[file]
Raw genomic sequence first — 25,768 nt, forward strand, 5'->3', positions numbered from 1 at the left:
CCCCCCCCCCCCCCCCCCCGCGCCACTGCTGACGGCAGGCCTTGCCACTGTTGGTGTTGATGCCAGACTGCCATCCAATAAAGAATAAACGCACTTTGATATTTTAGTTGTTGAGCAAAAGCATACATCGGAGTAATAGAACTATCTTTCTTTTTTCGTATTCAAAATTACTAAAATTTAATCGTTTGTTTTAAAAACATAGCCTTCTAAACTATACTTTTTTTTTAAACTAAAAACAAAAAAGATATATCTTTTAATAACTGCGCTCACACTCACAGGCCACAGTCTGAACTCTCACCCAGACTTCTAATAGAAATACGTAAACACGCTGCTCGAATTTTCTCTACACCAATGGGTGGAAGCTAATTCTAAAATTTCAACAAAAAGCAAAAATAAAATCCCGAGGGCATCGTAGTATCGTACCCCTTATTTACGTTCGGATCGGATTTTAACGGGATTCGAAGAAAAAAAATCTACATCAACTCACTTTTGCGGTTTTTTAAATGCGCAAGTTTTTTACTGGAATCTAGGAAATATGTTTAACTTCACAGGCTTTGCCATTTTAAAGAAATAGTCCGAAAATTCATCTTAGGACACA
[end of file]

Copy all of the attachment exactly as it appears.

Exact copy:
Raw genomic sequence first — 25,768 nt, forward strand, 5'->3', positions numbered from 1 at the left:
CCCCCCCCCCCCCCCCCCCGCGCCACTGCTGACGGCAGGCCTTGCCACTGTTGGTGTTGATGCCAGACTGCCATCCAATAAAGAATAAACGCACTTTGATATTTTAGTTGTTGAGCAAAAGCATACATCGGAGTAATAGAACTATCTTTCTTTTTTCGTATTCAAAATTACTAAAATTTAATCGTTTGTTTTAAAAACATAGCCTTCTAAACTATACTTTTTTTTTAAACTAAAAACAAAAAAGATATATCTTTTAATAACTGCGCTCACACTCACAGGCCACAGTCTGAACTCTCACCCAGACTTCTAATAGAAATACGTAAACACGCTGCTCGAATTTTCTCTACACCAATGGGTGGAAGCTAATTCTAAAATTTCAACAAAAAGCAAAAATAAAATCCCGAGGGCATCGTAGTATCGTACCCCTTATTTACGTTCGGATCGGATTTTAACGGGATTCGAAGAAAAAAAATCTACATCAACTCACTTTTGCGGTTTTTTAAATGCGCAAGTTTTTTACTGGAATCTAGGAAATATGTTTAACTTCACAGGCTTTGCCATTTTAAAGAAATAGTCCGAAAATTCATCTTAGGACACA